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A vibrating smart fork might not help you lose weight after all

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You eat more slowly, but you don’t eat less

school meal

Once upon a time, the tips and tricks of weight loss were basically free: use smaller plates! Drink a glass of water before every meal! Use blue light bulbs in your fridge so your food looks moldy and less appetizing! But in the new era of “smart” everything, people have come up with a smart fork that vibrates when you eat too quickly. Perhaps, if we just stop mindlessly scarfing down our food and instead eat slowly and deliberately and really luxuriate in every bite of that plain oatmeal, we’ll eat less and lose weight.

Unfortunately, it’s not clear this works. A study published in the journal Appetite found that a vibrating smart fork made people eat more slowly — but it didn’t make them feel more full or eat less, which is really what people care about. The researchers randomly assigned 114 people to either eat with a normal fork or a vibrating fork (the Slow Control 10s Fork, which vibrates and flashes red every time you eat faster than one bite every 10 seconds). Both groups ate the same meal of 800 grams, or 1.7 pounds, of pasta bolognese. (My colleague, who’s Italian, was horrified at how much pasta this is.)

Before eating, participants completed some surveys about how quickly they thought they generally ate. They gobbled down the pasta bolognese, and then filled out more surveys about how quickly they thought they ate this time, whether they ate significantly slower or faster than usual, plus how full they felt. If there was any food left, the scientists collected it, weighed the leftovers, and subtracted that number from the 800 grams to see how much the subjects ate.

People using the smart fork did take fewer bites per minute, though not by a lot: 5.28 bites versus 4.55. Overall, the smart fork group took nine minutes and 44 seconds to finish, while the others ate their meal in eight minutes and 12 seconds. There were no differences in bite size, and no real differences in how much the two groups ate and how satiated they felt.

There is one major weakness in this study design. There are studies that show that eating slowly makes us feel more full, because it gives our body more time to register the food. Most of these studies, though, say the effect takes 20 minutes to set in — and these participants ate the entire meal in 10. Maybe if the researchers specifically asked the participants to take a long time, instead of letting them eat at their own pace, there would have been more of an effect. But then the study wouldn’t have been realistic.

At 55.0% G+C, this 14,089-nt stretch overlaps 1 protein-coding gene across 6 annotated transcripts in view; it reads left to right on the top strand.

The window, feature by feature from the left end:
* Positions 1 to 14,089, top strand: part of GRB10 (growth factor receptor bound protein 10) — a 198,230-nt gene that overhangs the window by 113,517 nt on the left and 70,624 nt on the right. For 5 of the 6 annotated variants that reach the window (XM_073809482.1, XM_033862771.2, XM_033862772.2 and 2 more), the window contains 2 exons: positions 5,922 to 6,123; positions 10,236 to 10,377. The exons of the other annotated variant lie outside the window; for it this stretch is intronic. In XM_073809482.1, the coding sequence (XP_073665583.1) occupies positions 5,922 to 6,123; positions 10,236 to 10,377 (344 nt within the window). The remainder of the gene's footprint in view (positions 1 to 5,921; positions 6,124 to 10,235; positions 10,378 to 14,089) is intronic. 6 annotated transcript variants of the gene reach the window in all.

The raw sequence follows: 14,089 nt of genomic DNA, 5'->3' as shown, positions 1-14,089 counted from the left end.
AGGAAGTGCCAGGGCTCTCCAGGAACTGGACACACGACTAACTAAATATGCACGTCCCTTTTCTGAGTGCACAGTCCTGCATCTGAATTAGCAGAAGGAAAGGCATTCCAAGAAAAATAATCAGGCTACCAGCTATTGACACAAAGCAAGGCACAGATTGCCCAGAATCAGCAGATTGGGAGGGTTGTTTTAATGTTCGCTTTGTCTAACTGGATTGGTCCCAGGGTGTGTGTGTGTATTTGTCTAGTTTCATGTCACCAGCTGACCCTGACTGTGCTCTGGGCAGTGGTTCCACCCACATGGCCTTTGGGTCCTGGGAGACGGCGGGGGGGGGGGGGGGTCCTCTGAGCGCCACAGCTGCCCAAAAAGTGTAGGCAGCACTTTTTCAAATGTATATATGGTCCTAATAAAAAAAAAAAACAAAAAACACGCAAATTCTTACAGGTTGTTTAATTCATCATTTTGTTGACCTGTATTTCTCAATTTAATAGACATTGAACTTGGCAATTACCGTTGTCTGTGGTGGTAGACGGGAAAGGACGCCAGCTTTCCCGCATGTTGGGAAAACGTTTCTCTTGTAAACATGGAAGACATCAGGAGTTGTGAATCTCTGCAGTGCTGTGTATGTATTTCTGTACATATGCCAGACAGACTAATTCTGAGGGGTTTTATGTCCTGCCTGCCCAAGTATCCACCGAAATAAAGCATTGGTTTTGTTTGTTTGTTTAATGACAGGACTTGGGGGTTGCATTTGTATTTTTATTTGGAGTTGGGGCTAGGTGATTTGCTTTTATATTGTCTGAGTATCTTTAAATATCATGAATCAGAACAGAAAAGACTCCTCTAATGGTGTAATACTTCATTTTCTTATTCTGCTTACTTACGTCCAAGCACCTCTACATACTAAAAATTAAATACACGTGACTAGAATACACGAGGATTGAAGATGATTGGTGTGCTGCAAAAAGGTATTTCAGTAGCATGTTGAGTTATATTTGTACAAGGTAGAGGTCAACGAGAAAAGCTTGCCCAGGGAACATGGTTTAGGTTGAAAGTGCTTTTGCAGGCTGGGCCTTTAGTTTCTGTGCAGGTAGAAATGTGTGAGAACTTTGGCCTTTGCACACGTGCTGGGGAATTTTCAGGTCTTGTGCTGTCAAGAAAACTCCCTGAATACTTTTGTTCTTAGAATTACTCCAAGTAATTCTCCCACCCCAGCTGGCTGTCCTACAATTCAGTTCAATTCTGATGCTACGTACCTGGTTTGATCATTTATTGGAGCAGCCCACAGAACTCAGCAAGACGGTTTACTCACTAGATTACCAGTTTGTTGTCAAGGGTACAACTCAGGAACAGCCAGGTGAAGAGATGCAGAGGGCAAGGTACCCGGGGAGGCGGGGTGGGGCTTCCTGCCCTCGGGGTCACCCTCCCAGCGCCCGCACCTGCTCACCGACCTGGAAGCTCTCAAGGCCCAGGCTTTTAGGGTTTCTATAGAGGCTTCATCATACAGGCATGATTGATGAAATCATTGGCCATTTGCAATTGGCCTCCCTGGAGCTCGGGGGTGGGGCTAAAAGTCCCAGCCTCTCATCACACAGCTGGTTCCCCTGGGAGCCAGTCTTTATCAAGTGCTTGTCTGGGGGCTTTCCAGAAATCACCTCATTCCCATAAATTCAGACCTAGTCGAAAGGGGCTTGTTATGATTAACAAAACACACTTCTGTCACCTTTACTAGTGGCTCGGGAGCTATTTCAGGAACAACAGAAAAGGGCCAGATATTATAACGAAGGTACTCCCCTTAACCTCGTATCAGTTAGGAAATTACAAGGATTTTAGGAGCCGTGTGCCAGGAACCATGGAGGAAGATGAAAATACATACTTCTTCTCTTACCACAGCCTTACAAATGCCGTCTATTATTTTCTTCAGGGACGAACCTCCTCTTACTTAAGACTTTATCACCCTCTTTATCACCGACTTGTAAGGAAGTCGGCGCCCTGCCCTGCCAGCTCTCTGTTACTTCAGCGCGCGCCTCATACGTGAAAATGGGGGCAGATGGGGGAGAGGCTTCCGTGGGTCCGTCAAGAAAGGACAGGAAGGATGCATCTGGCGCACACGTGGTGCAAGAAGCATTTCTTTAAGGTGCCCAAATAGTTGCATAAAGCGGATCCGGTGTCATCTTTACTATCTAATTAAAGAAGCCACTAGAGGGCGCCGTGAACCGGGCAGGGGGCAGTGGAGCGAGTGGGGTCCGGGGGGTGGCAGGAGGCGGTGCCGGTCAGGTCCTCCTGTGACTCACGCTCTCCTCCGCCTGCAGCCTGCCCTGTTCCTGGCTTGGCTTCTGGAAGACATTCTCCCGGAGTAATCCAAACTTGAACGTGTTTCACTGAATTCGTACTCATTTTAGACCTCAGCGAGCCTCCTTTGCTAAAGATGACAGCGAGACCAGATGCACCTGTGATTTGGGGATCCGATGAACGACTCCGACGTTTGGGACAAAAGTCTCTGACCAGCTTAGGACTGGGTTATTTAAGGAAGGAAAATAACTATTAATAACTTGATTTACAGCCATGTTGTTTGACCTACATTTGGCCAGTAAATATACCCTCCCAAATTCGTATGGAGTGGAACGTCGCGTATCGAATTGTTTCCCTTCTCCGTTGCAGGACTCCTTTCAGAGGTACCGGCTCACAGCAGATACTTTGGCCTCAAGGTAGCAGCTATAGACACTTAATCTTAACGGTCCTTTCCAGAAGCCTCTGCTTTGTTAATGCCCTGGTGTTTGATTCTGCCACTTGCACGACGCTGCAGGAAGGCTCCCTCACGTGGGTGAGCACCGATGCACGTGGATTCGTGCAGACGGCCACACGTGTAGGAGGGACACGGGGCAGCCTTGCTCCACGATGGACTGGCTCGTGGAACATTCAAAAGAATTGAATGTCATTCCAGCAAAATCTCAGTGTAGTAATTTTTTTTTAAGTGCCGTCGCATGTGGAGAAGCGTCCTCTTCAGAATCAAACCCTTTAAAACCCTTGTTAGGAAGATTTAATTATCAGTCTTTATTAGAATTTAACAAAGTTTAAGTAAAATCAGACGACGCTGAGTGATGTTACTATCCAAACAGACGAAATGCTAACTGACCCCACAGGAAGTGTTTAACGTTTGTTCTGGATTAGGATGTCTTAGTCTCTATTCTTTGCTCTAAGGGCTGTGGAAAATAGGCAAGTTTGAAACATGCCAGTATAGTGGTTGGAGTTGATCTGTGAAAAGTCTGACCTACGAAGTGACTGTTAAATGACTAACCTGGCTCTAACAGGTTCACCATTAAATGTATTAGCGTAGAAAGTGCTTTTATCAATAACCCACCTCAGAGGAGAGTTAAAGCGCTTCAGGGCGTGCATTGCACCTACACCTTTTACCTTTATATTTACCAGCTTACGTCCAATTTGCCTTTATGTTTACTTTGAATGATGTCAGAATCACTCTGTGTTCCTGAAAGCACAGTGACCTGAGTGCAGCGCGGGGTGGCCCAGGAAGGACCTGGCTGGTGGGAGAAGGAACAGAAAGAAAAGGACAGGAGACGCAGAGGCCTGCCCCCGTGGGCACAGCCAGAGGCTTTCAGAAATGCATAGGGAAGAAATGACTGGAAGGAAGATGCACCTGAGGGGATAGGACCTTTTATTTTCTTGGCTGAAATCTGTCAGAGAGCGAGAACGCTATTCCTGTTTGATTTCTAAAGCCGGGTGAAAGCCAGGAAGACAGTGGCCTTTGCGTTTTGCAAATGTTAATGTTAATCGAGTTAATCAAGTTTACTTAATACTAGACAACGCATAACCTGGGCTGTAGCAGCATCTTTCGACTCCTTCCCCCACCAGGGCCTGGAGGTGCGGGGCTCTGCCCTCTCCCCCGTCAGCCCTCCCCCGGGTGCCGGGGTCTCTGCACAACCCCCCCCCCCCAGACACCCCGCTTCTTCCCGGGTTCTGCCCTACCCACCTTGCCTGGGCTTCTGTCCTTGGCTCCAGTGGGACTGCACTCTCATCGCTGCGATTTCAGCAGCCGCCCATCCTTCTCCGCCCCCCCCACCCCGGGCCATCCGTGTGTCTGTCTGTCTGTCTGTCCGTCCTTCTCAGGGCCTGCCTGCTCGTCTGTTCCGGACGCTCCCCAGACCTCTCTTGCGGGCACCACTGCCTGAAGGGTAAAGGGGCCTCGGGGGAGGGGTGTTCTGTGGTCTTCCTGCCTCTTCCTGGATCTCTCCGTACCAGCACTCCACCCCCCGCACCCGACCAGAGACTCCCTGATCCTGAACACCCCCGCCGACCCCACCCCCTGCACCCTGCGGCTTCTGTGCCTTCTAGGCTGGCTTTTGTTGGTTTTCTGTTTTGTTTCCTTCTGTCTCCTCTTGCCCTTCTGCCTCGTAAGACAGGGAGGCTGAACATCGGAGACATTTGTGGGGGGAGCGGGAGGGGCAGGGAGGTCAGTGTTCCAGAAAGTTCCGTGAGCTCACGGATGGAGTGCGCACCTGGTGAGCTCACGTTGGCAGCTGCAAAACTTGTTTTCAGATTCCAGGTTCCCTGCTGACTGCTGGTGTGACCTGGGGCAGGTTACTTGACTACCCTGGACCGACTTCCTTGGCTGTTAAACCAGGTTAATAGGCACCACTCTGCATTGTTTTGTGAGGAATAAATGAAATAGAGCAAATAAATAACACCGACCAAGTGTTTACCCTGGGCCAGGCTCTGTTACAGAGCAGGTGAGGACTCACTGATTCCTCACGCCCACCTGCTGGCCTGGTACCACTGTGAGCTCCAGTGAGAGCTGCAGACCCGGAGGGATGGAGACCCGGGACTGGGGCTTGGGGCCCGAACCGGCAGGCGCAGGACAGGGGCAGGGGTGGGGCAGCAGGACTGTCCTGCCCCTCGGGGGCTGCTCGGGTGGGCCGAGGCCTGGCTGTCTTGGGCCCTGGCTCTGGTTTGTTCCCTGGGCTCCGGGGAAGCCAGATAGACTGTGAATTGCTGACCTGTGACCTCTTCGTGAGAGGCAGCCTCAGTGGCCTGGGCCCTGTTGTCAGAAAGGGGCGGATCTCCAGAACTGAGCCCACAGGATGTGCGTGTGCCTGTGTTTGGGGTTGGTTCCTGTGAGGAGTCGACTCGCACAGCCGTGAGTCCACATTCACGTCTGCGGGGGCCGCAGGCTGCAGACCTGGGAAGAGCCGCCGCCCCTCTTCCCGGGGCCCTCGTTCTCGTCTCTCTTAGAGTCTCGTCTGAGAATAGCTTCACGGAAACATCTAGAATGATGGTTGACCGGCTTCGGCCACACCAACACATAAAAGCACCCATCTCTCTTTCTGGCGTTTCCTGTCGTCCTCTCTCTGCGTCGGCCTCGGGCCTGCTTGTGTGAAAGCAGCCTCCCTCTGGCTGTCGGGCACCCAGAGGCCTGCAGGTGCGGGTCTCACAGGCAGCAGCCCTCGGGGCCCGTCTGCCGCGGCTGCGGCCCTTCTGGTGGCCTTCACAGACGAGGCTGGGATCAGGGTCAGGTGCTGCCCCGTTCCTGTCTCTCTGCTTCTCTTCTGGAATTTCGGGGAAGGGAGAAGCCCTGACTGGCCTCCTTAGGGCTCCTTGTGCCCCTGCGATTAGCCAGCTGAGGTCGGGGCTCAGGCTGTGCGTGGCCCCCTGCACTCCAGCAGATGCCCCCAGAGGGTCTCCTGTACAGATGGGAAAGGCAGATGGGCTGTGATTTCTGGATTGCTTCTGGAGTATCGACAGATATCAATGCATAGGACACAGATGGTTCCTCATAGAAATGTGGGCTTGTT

The reality is that most people don’t have the luxury of taking hours-long meal breaks anyway; I eat most of my lunch in 20 minutes, sad as that is to say. And even if the fork did reduce how much you ate, there’s little guarantee you would keep using it. Jessica Roy at New York Magazine wrote about her experience with a similar “food-shaming fork” and noted that “The No. 1 problem with the food-shaming fork is that I keep forgetting to use the food-shaming fork.” My colleague Alessandra Potenza once tried a gadget that shocks you to remind you not to do something — in her case, bite her nails. It worked at first. But after one week, she writes, “I resumed biting my nails more fiercely than ever, and I did something I found extremely liberating: I ignored the Pavlok on my wrist.”

The smart fork is just one example of well-intentioned devices that aren’t fun to use and that most people eventually abandon. Fitness trackers are another example. We get all excited at first, but, according to one research firm, a third of owners of smart wearables ditch them after six months. They can even backfire.

This isn’t to say that weight-loss tips don’t work. But the most effective tricks, like using smaller plates, aren’t annoying or disruptive. Ideally, you forget about them after a while and they become part of your life. It’s not really that frustrating to use slightly smaller plates. It is frustrating to have your utensil vibrate constantly while you’re starving.

We all want to believe that a cool new gizmo will make us change our habits. But if nobody can force us to keep using them, we might as well not have bought them in the first place.